"The evidence of his brother [M] of having difficulties with the authorities is plainly untrue, given the clear evidence of the appellant's sister. I discount the explanation that his problems had been concealed from her throughout. There is no evidence from the appellant's parents (recently in the UK) or from his elder brother [A], also in the UK and who knew more about the appellant (and presumably also about [M]) than his sister [AH], who knew only what others told her. Her evidence was of life lived peacefully on a farm. I do not have evidence from the appellant to rely upon save the notes of interview and his written statement. While I consider these, the written statement has limited weight in the absence of oral testimony (for the absence of which there is no current medically evidenced foundation).
9. The judge concluded at paragraph , that even to the lower standard of proof and the fact that the appellant has mental health issues, the appellant has not met the lower burden of proof on him to establish that he is at risk upon return.
The appeal before me
10. The first ground of appeal is that the judge gives inadequate reasons in two respects. First, for rejecting the evidence of the appellant's sister and second, for the conclusion that the appellant would not be at risk upon return. The appellant claims the judge gives inadequate reasons for the finding that it is not plausible that the appellant's sister was not told of her brother's problems. It is said that it matters not whether the appellant's sister spoke to [M] over the phone when she called her parents landline, or face-to-face. The appellant claims the judge failed to properly engage with the evidence and failed to give adequate reasons for rejecting that part of the evidence given by the appellant's sister. It is said that the error is material because that is the only reason given for rejecting the evidence of the appellant's brother [M].
11. This first ground of appeal is entirely misconceived. Although there is a legal duty to give a brief explanation of the conclusions on the central issue on which an appeal is determined, those reasons need not be extensive if the decision as a whole makes sense, having regard to the material accepted or rejected by the judge.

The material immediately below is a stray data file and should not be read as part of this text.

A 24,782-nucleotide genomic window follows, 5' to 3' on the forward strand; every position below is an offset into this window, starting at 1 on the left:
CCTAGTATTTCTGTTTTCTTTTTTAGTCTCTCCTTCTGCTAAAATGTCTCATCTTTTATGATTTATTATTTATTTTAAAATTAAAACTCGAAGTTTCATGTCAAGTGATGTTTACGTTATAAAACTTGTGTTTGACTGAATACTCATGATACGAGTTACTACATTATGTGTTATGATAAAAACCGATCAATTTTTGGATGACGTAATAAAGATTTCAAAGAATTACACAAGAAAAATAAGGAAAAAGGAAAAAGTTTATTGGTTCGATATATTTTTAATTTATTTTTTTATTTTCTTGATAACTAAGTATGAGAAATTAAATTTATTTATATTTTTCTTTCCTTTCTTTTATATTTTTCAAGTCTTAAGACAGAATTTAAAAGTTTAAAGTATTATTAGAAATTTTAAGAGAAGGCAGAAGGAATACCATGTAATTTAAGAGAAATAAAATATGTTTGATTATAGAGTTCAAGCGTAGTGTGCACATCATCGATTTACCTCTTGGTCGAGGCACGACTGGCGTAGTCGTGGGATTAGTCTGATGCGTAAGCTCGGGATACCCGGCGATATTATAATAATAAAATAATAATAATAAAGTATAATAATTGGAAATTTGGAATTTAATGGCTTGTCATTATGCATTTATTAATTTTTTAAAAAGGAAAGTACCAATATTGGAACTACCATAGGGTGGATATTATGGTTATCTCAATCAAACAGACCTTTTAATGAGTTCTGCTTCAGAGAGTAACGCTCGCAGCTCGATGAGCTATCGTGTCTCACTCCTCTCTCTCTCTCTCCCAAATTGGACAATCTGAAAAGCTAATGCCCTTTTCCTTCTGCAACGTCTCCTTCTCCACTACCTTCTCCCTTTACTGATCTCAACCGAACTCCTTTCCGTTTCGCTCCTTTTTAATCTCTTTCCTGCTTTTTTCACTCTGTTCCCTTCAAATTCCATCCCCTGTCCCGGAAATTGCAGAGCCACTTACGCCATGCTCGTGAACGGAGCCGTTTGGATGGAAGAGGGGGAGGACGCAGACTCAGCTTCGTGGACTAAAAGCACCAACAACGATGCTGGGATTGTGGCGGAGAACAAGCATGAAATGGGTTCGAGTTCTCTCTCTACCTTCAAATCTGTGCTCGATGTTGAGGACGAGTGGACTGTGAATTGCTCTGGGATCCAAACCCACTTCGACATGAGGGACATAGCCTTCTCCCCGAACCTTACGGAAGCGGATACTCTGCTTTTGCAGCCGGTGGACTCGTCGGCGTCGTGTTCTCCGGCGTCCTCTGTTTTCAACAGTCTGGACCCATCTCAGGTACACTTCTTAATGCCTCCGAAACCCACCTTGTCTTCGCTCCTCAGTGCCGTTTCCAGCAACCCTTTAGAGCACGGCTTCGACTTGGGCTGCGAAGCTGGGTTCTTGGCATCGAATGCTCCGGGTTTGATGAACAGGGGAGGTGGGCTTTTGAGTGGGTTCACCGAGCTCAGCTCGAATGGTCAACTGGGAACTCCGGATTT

12. I was referred to the witness statement of the appellant's sister [AH] dated 26th September 2019. In that statement she confirms that she had attended many demonstrations in Turkey, and she refers to photographs of her and the appellant at a demonstration about 10 years ago. She confirms that since arriving in the UK in September 2015, she has returned to Turkey once a year, every summer. She confirms that she is aware of the appellant's claim for asylum, but she did not know much about his application and found out that the appellant had been tortured. Mr Saeed confirmed that she had been informed by the appellant. I was also referred to the witness statement of the appellant's brother [M] dated 8th October 2019. In his statement he confirms that he does not have a fixed address and cannot live with his parents as he is wanted by the Turkish security forces. He claims that he had to leave his address because after his brother (the appellant) left, he was detained three times and tortured. He claims that on each occasion he was questioned about his brother. He claims that he and his brother (the appellant) were helping the HDP in the lead up to the referendum in Turkey in April 2017. He refers to an incident in the first week of April 2017 when they were stopped at a checkpoint, and the appellant was attacked by police officers, and he had had to take his brother to hospital as he was badly wounded.
13. As the judge correctly noted, the evidence of the appellant's sister was that she knew only what she had been told since the appellant arrived in the UK. At paragraph  of the decision the judge refers to the witness statement of the appellant's younger brother [M]. His evidence was that he was having to move about Turkey to avoid detection by the authorities and that the police visited home to ask after both him and the appellant. The judge found at paragraph , that the oral evidence of his sister, made the account of [M] unreliable. The evidence of his sister was that when she visited home in September 2018, [M] was at home and that she had been able to speak to him on the landline at her parents' home about four days before the hearing. Her account that [M] had been living at home with his parents when she visited and stayed with them for two months in September 2018, and that she was able to speak to him on the landline at her parents' home about four days before the hearing, is entirely inconsistent with the claim made by [M] in his witness statement that he had to leave the family home after his brother left and he cannot not live with his parents because he is wanted by the Turkish security forces. It was plainly open to the Judge to conclude that the evidence of [M] that he was moving about to avoid detection by the authorities in Turkey, and that the police had visited the home to look for him and the appellant, was in the circumstances, entirely unreliable.